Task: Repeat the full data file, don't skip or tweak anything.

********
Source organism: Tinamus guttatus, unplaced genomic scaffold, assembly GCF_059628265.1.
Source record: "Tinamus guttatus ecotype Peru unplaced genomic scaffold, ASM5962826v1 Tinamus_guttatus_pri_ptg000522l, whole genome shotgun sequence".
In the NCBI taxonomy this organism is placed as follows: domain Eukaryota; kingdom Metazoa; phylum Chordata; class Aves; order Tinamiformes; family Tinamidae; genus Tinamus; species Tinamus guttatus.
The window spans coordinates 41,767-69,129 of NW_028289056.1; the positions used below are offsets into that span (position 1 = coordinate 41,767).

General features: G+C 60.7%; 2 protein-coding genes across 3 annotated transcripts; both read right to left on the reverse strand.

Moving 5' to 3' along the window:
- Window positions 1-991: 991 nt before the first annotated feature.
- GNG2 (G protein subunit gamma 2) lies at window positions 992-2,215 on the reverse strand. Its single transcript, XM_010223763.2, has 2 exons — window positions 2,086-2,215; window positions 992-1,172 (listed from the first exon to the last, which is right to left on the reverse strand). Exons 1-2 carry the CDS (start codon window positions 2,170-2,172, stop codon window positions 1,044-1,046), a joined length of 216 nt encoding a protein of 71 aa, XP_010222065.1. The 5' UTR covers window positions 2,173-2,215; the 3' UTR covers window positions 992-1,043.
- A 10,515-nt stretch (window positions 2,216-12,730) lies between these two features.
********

Source organism: Tinamus guttatus, unplaced genomic scaffold, assembly GCF_059628265.1.
Source record: "Tinamus guttatus ecotype Peru unplaced genomic scaffold, ASM5962826v1 Tinamus_guttatus_pri_ptg000522l, whole genome shotgun sequence".
In the NCBI taxonomy this organism is placed as follows: domain Eukaryota; kingdom Metazoa; phylum Chordata; class Aves; order Tinamiformes; family Tinamidae; genus Tinamus; species Tinamus guttatus.
The window spans coordinates 41,767-69,129 of NW_028289056.1; the positions used below are offsets into that span (position 1 = coordinate 41,767).

General features: G+C 60.7%; 2 protein-coding genes across 3 annotated transcripts; both read right to left on the reverse strand.

Moving 5' to 3' along the window:
- Window positions 1-991: 991 nt before the first annotated feature.
- GNG2 (G protein subunit gamma 2) lies at window positions 992-2,215 on the reverse strand. Its single transcript, XM_010223763.2, has 2 exons — window positions 2,086-2,215; window positions 992-1,172 (listed from the first exon to the last, which is right to left on the reverse strand). Exons 1-2 carry the CDS (start codon window positions 2,170-2,172, stop codon window positions 1,044-1,046), a joined length of 216 nt encoding a protein of 71 aa, XP_010222065.1. The 5' UTR covers window positions 2,173-2,215; the 3' UTR covers window positions 992-1,043.
- A 10,515-nt stretch (window positions 2,216-12,730) lies between these two features.